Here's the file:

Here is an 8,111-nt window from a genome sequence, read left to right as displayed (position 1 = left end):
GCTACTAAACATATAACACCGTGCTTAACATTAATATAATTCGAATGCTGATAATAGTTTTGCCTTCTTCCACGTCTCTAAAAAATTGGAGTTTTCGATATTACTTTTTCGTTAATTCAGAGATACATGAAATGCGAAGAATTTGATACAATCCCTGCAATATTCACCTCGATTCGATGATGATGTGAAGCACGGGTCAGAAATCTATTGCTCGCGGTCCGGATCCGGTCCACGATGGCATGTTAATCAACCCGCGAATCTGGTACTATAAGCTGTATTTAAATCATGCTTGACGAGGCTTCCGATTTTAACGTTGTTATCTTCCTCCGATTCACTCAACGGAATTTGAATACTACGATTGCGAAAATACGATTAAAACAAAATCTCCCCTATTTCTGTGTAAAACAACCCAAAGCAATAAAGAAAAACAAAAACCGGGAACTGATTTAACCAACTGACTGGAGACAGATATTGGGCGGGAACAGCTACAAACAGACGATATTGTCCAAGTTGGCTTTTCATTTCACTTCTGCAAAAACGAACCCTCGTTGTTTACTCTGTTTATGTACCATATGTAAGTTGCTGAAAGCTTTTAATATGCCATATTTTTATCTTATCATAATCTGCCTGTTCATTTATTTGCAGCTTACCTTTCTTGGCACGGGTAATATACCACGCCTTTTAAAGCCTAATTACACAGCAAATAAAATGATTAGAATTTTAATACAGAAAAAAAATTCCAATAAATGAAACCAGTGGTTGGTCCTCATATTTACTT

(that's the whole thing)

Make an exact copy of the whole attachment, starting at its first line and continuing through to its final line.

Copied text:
Here is an 8,111-nt window from a genome sequence, read left to right as displayed (position 1 = left end):
GCTACTAAACATATAACACCGTGCTTAACATTAATATAATTCGAATGCTGATAATAGTTTTGCCTTCTTCCACGTCTCTAAAAAATTGGAGTTTTCGATATTACTTTTTCGTTAATTCAGAGATACATGAAATGCGAAGAATTTGATACAATCCCTGCAATATTCACCTCGATTCGATGATGATGTGAAGCACGGGTCAGAAATCTATTGCTCGCGGTCCGGATCCGGTCCACGATGGCATGTTAATCAACCCGCGAATCTGGTACTATAAGCTGTATTTAAATCATGCTTGACGAGGCTTCCGATTTTAACGTTGTTATCTTCCTCCGATTCACTCAACGGAATTTGAATACTACGATTGCGAAAATACGATTAAAACAAAATCTCCCCTATTTCTGTGTAAAACAACCCAAAGCAATAAAGAAAAACAAAAACCGGGAACTGATTTAACCAACTGACTGGAGACAGATATTGGGCGGGAACAGCTACAAACAGACGATATTGTCCAAGTTGGCTTTTCATTTCACTTCTGCAAAAACGAACCCTCGTTGTTTACTCTGTTTATGTACCATATGTAAGTTGCTGAAAGCTTTTAATATGCCATATTTTTATCTTATCATAATCTGCCTGTTCATTTATTTGCAGCTTACCTTTCTTGGCACGGGTAATATACCACGCCTTTTAAAGCCTAATTACACAGCAAATAAAATGATTAGAATTTTAATACAGAAAAAAAATTCCAATAAATGAAACCAGTGGTTGGTCCTCATATTTACTT